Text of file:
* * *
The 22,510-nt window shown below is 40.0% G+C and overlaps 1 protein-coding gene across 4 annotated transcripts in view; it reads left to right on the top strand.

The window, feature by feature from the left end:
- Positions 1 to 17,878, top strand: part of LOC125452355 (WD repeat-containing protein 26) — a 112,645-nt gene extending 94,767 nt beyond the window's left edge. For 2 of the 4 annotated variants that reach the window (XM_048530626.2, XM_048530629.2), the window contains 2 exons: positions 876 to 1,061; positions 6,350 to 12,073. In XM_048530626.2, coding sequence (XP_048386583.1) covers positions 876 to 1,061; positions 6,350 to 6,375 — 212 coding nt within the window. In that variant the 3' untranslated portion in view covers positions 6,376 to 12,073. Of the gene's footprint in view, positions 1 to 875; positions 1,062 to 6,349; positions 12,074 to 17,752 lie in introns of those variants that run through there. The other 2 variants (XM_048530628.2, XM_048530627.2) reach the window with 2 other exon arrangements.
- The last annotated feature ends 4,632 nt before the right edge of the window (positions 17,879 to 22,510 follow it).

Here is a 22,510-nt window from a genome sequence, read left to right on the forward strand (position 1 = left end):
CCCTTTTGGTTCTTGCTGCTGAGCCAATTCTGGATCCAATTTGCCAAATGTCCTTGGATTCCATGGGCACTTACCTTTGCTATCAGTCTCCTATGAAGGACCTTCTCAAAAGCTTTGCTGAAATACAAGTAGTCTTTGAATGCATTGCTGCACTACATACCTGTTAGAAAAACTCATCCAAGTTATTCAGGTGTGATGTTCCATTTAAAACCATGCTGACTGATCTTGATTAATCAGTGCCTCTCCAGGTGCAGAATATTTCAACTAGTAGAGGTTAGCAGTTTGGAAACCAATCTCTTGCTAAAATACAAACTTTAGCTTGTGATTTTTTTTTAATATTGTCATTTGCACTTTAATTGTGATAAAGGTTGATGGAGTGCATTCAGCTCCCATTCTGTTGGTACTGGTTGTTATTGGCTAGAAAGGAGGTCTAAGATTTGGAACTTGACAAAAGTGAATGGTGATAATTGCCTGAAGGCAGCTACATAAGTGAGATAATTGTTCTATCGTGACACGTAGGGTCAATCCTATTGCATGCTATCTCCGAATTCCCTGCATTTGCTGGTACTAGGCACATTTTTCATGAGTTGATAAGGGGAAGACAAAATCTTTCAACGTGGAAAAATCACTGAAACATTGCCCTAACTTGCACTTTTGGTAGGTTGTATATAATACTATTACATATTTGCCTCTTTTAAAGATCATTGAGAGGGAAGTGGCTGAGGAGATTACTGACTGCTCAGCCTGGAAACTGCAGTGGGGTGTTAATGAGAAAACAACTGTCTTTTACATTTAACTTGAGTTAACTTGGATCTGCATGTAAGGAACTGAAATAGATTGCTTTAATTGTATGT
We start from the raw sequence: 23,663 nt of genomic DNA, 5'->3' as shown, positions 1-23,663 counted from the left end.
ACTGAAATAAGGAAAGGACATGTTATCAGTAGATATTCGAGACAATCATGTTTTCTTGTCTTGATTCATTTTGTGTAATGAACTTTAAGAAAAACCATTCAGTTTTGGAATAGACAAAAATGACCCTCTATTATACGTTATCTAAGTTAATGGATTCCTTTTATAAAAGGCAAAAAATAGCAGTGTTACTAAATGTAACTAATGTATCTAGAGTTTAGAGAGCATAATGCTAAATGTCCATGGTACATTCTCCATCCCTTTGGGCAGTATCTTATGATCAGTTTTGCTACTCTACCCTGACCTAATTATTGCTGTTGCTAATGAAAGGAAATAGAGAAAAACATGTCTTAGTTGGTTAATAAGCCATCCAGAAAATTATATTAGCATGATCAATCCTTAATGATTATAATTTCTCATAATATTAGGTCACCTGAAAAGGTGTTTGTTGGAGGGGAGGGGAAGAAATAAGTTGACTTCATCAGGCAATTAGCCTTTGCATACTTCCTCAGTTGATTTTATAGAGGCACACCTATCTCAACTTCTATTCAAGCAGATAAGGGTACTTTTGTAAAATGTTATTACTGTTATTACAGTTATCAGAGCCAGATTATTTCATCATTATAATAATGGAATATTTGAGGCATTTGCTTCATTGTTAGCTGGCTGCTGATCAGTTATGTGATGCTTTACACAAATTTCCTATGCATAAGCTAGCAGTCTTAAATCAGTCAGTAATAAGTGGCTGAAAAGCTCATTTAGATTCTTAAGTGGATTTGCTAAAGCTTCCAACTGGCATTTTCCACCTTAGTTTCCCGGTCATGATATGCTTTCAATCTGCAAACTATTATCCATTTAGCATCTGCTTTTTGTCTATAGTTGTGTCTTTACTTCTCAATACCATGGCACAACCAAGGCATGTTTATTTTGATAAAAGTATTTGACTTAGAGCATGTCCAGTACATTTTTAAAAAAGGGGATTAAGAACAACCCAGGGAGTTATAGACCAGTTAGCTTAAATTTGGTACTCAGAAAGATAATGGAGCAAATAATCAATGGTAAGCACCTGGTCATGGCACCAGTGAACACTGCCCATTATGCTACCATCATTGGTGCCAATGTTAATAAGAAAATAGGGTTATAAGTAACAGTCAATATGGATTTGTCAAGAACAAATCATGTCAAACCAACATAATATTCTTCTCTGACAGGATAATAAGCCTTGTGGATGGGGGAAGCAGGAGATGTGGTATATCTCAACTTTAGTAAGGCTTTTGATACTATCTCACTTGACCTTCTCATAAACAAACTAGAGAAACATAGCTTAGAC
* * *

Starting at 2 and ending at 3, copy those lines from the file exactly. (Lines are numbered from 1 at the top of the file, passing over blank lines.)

The window, feature by feature from the left end:
- Positions 1 to 17,878, top strand: part of LOC125452355 (WD repeat-containing protein 26) — a 112,645-nt gene extending 94,767 nt beyond the window's left edge. For 2 of the 4 annotated variants that reach the window (XM_048530626.2, XM_048530629.2), the window contains 2 exons: positions 876 to 1,061; positions 6,350 to 12,073. In XM_048530626.2, coding sequence (XP_048386583.1) covers positions 876 to 1,061; positions 6,350 to 6,375 — 212 coding nt within the window. In that variant the 3' untranslated portion in view covers positions 6,376 to 12,073. Of the gene's footprint in view, positions 1 to 875; positions 1,062 to 6,349; positions 12,074 to 17,752 lie in introns of those variants that run through there. The other 2 variants (XM_048530628.2, XM_048530627.2) reach the window with 2 other exon arrangements.